I started eating by reflex, my mind still as thoroughly scrambled as the eggs in front of me. Lockhart's memories continued their onslaught, like a weird montage of cinema history, devolving from almost perfect HD quality for more recent events to the scratchy black-and-white of the distant past.
What did I know? I had a book-signing scheduled for tomorrow afternoon at Flourish & Blotts. Yesterday evening, I'd written a half-dozen fan letters before going to sleep. Earlier that afternoon, I'd returned from a three-day publicity tour through the Black Forest, which had followed two days spent working the crowds in the magical district of Lyons, France.
Three weeks ago, I was interviewed and hired by Albus Dumbledore as the new professor of Defense Against the Dark Arts at Hogwarts.
Earlier that summer, I had taken a working vacation in Moldova, where I'd finished my autobiography Magical Me and compiled the research for my forthcoming adventure, Dancing with Dragons. Of course, my research mainly consisted of hunting down and obliviating the people involved in the real incident, but that's hardly relevant.
How can this be? I remember things, incredible things – my first distant glimpse of the reptilian leviathans, the haze of air heated by tongues of flame, the cacophony of roars so powerful they vibrated my bones even from a half-mile away. I remember impossible things – the staccato dialect of my Moldovan guide, who spoke words I did not know in an accent I could not decipher, yet whose conversation I could follow with perfect comprehension.
Was this a dream, a delusion, some grand psychotic break? And yet! I could remember even the insignificant things: the feel of wind whipping against my face, the press of sodden earth beneath my feet. Even now, I could run my fingers over fibers in the wood, feel muscles I did not have before, breathe the scent of foods I'd never eaten yet somehow knew.
If this were a product of my fractured mind, it was an awfully impressive one.
Did I even have a choice in the matter? Could I honestly deny the reality I now seemed to inhabit? Even if it were a delusion, I was still the one living it. And if Rowling could be trusted, there was a whole world of dangers waiting to chew me up and spit me out. Even if this were all in my head, would death wake me up, or leave me lifeless in both realities? I was quite content to leave that one unanswered.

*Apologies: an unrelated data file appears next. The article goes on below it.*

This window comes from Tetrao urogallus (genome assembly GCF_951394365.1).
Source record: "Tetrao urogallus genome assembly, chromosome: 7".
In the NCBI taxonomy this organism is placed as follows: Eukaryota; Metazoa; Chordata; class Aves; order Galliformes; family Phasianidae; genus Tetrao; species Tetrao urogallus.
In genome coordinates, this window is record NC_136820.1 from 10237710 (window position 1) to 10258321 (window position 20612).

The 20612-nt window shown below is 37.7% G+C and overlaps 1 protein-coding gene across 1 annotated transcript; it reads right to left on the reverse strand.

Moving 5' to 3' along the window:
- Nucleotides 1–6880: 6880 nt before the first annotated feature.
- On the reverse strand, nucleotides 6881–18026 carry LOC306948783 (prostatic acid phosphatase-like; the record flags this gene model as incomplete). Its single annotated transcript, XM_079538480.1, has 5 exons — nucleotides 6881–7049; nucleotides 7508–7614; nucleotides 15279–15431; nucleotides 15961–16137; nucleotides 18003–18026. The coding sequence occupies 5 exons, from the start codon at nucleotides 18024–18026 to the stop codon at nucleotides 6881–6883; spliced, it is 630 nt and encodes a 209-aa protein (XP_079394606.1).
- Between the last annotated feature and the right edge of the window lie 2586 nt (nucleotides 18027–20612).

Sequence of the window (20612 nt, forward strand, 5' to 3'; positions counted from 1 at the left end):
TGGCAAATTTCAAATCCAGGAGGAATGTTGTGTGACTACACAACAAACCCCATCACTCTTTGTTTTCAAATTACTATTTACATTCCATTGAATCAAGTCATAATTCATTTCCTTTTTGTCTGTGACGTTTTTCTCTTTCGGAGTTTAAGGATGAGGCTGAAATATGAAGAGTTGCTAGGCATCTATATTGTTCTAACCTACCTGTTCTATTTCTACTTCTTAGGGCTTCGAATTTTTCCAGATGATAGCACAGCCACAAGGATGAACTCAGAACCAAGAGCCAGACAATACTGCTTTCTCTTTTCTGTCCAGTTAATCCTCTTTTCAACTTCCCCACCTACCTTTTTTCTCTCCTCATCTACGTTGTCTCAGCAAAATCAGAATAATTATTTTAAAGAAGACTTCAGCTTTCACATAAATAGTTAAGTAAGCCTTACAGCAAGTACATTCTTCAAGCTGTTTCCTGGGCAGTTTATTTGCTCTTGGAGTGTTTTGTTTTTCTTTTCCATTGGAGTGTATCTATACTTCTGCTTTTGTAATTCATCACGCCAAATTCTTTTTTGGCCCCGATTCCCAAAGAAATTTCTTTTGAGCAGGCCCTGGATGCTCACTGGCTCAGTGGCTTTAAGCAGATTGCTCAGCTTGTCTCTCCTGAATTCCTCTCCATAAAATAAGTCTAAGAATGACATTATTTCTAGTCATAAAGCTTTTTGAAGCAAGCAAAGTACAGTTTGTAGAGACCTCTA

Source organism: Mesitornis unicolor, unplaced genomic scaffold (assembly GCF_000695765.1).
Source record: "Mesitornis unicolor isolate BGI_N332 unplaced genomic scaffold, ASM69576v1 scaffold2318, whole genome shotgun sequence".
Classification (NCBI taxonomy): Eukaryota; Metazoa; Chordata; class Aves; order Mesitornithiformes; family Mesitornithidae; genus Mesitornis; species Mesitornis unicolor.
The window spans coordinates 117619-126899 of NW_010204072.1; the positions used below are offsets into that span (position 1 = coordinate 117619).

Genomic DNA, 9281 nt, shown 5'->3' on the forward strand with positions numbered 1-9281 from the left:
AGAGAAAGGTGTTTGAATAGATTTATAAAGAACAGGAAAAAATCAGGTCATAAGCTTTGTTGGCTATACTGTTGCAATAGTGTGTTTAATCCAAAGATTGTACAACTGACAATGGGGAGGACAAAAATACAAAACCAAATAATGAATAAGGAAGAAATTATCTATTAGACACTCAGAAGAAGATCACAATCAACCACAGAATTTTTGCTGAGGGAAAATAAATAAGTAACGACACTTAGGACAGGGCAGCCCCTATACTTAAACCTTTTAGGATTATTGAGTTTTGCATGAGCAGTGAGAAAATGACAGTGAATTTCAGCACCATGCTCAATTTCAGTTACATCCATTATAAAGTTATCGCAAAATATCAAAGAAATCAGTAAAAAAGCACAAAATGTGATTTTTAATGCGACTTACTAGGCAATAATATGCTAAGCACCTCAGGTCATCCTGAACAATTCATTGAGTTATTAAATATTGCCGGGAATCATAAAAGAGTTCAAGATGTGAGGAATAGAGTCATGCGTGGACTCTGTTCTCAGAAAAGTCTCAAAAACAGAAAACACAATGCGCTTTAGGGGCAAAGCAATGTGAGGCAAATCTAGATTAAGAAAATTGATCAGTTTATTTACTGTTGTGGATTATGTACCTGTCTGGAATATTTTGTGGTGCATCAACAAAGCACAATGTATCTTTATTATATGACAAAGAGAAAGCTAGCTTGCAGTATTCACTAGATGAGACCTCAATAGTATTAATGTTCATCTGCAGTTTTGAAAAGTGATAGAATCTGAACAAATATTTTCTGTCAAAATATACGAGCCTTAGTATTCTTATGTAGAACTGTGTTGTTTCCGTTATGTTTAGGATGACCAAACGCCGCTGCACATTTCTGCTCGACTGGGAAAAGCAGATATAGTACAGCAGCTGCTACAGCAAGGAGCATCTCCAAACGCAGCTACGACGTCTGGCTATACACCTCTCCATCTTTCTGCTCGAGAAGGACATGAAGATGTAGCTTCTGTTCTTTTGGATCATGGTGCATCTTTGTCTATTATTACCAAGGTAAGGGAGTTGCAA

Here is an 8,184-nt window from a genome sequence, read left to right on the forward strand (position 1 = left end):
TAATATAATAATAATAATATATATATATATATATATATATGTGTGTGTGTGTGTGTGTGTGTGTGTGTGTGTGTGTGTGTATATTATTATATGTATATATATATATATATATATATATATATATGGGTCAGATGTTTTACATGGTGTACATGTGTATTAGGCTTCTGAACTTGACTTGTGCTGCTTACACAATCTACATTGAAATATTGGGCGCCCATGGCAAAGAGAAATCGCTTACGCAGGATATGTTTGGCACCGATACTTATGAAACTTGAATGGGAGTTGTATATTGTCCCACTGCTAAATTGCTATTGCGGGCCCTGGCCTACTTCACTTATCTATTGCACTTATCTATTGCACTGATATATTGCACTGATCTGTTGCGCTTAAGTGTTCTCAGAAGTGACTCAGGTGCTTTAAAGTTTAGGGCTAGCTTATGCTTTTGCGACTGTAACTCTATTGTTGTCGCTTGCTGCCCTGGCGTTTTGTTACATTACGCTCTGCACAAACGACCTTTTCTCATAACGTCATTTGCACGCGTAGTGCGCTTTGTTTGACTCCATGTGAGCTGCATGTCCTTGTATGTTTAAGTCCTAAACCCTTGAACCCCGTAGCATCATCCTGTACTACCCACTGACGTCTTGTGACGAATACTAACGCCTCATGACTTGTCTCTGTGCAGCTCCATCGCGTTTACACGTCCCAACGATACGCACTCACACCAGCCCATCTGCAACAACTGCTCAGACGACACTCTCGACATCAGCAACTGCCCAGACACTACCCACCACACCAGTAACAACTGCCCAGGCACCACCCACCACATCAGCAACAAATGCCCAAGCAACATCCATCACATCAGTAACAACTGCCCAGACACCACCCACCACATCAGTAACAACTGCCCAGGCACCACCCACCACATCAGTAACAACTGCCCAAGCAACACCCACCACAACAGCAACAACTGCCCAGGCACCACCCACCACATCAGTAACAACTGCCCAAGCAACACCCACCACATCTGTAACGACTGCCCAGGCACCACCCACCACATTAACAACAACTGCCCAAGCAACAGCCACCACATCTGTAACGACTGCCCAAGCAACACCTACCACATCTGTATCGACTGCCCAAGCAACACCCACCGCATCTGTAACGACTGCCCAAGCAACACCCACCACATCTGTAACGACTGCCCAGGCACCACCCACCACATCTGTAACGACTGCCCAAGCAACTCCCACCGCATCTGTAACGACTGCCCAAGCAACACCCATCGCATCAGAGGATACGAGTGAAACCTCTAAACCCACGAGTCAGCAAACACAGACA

But what of my own world, the one I'd left behind? Could I just give it up as a lost cause?
I froze, a forkful of sausage hanging half-way from my plate. I finished it off before rushing back to my room to dress and gather my things. A few minutes later, I was ready.
With the availability of Floo and Apparition, I couldn't remember the last time Lockhart had used the front door. But my destination would require travel in the muggle world. "Colloportus," I cast at the door as it closed behind me.
Soon I was on the sidewalk facing the main street. Lockhart had bought the property some years before because he wanted something that looked like a proper manor house. He wasn't so concerned with the particular address, which is why I only knew that my home was somewhere in east Hertfordshire.
Here we go. Taking a deep breath, I stuck out my wand like a hitchhiker's thumb.
Huh. I waited a few seconds.
I started waving my wand around a bit, nothing too demonstrative, just hoping it would—
BANG! With a deafening noise and a blinding flash, a ludicrously purple triple-decker bus popped into existence in front of me.
Ah. There it is.
"Welcome to the Knight Bus, emergency transport for the stranded witch or wizard. Just stick out your wand hand, step on board, and we can take you anywhere you want to go. My name is Stan Shunpike, and I will be your conductor this evening. What is your destination?"
At this, the pimply youth looked down, practically jumping out of his skin when he noticed me.
"Gor blimey, Mr. Lockhart? Is it really you?"
That would get old very quickly. "Indeed it is!" I affected a jovial tone.
"What 'choo doing riding the Knight Bus?"
I grimaced wryly. "I'm looking for a place in muggle England, but don't have the apparition coordinates."